T4/T3 Combination Compared with T4 Monotherapy
The recent resurgence into hypothyroidism treatment research derives from the experience of clinicians who found that some patients remain symptomatic while on prescribed T4 replacement therapy. For example, 1 survey conducted in the United Kingdom revealed that patients treated with T4 had significantly more psychological morbidity compared with euthyroid controls. This was supported by findings in animal models, where hypothyroid rats realized normal thyroid hormone levels on a combination of T3 and T4 (in the ratio normally secreted by the rat thyroid gland) but not with T4 monotherapy. This led to a landmark study by Bunevicius and colleagues who assessed whether T4/T3 combination therapy had any advantages over T4 monotherapy for hypothyroidism (Table 1). To compare therapies, they used a crossover study design with 33 patients on different regimens of monotherapy and combination therapy over 2 different 5-week periods. Combination therapy was achieved by replacing 50 μg of the patient's usual T4 dose (ranging from 100–300 μg/day) with 12.5 μg of T3. Patients who received combination therapy had lower total and free T4 levels and higher T3 levels than patients who received T4 monotherapy. It was reported that cognitive performance and mood were significantly improved or normalized after treatment. These findings prompted a series of papers aimed at assessing the potential advantages of combination therapy over monotherapy for hypothyroidism.[19,39–43]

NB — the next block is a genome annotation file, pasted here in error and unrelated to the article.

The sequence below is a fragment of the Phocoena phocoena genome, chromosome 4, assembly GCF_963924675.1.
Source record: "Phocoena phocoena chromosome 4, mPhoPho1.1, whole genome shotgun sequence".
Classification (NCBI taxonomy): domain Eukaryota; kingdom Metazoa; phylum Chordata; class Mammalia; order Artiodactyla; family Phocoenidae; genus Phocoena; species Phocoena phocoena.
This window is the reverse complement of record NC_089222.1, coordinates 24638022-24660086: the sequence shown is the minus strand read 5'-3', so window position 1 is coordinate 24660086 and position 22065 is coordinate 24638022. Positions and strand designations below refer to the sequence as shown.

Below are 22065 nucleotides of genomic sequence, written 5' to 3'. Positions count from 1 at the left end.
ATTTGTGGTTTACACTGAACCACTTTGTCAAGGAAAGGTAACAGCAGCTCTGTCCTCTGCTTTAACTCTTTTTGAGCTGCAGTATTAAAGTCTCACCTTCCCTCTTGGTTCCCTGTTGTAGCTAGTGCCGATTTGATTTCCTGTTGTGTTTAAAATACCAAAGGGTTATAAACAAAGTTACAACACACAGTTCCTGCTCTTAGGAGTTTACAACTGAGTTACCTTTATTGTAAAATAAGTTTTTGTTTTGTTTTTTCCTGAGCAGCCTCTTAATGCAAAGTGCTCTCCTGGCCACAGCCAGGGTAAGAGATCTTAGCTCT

Following the landmark paper, Bunevicius and colleagues performed a second crossover trial in women who had undergone a subtotal thyroidectomy as a treatment for Graves' disease (Table 1). In this study, T4 therapy consisted of either the patient's regular dose of T4 or combination therapy, which was achieved by replacing 50 μg of the usual T4 dose with 10 μg of T3. After a period of 5 weeks, the patients were crossed over blindly to the opposite treatment. In patients who received combination therapy, the severity of symptoms of hypothyroidism and hyperthyroidism had a tendency to decrease, as indicated by patient scores on a standard symptom scale. Mental status also tended to improve with combination therapy compared with monotherapy, based on apparent improvement in mood (indicated by Visual Analogue Scale [VAS] scores). However, there was no difference in cognitive performance improvement (indicated by improved scores on the Digit Symbol and Digit Span tests of the Wechsler Adult Intelligence Scale). Although this study was small (n=13), the authors concluded its findings were consistent with those of their earlier study in terms of demonstrating a relationship between T4/T3 combination therapy and improved mental function.
Lab Med. 2010;41(6):229-348. © 2010 American Society for Clinical Pathology
Cite this: The Challenges and Complexities of Thyroid Hormone Replacement - Medscape - Jun 01, 2010.